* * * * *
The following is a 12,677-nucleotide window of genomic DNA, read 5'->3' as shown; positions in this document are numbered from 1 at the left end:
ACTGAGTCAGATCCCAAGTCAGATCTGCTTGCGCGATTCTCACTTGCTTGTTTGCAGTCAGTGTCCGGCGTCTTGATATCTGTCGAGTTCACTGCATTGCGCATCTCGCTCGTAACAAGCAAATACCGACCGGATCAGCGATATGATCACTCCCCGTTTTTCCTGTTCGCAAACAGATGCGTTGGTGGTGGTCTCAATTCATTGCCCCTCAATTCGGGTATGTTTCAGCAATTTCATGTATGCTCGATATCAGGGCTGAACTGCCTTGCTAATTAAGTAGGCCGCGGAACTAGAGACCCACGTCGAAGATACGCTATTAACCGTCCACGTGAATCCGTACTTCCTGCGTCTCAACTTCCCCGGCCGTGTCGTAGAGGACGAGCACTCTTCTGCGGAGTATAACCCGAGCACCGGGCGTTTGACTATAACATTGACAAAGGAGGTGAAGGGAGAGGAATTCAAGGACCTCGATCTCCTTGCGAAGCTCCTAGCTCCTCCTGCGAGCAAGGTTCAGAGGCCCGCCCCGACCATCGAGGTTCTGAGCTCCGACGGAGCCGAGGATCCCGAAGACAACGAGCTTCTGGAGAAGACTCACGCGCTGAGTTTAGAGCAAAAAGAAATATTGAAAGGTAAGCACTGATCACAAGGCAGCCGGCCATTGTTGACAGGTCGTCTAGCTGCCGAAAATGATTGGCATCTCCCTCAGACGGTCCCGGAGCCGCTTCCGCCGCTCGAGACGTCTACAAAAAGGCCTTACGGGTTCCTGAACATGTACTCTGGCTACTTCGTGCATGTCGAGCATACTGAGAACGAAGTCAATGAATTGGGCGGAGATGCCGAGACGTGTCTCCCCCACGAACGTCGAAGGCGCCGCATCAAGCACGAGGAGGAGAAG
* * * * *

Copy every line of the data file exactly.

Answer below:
The following is a 12,677-nucleotide window of genomic DNA, read 5'->3' as shown; positions in this document are numbered from 1 at the left end:
ACTGAGTCAGATCCCAAGTCAGATCTGCTTGCGCGATTCTCACTTGCTTGTTTGCAGTCAGTGTCCGGCGTCTTGATATCTGTCGAGTTCACTGCATTGCGCATCTCGCTCGTAACAAGCAAATACCGACCGGATCAGCGATATGATCACTCCCCGTTTTTCCTGTTCGCAAACAGATGCGTTGGTGGTGGTCTCAATTCATTGCCCCTCAATTCGGGTATGTTTCAGCAATTTCATGTATGCTCGATATCAGGGCTGAACTGCCTTGCTAATTAAGTAGGCCGCGGAACTAGAGACCCACGTCGAAGATACGCTATTAACCGTCCACGTGAATCCGTACTTCCTGCGTCTCAACTTCCCCGGCCGTGTCGTAGAGGACGAGCACTCTTCTGCGGAGTATAACCCGAGCACCGGGCGTTTGACTATAACATTGACAAAGGAGGTGAAGGGAGAGGAATTCAAGGACCTCGATCTCCTTGCGAAGCTCCTAGCTCCTCCTGCGAGCAAGGTTCAGAGGCCCGCCCCGACCATCGAGGTTCTGAGCTCCGACGGAGCCGAGGATCCCGAAGACAACGAGCTTCTGGAGAAGACTCACGCGCTGAGTTTAGAGCAAAAAGAAATATTGAAAGGTAAGCACTGATCACAAGGCAGCCGGCCATTGTTGACAGGTCGTCTAGCTGCCGAAAATGATTGGCATCTCCCTCAGACGGTCCCGGAGCCGCTTCCGCCGCTCGAGACGTCTACAAAAAGGCCTTACGGGTTCCTGAACATGTACTCTGGCTACTTCGTGCATGTCGAGCATACTGAGAACGAAGTCAATGAATTGGGCGGAGATGCCGAGACGTGTCTCCCCCACGAACGTCGAAGGCGCCGCATCAAGCACGAGGAGGAGAAG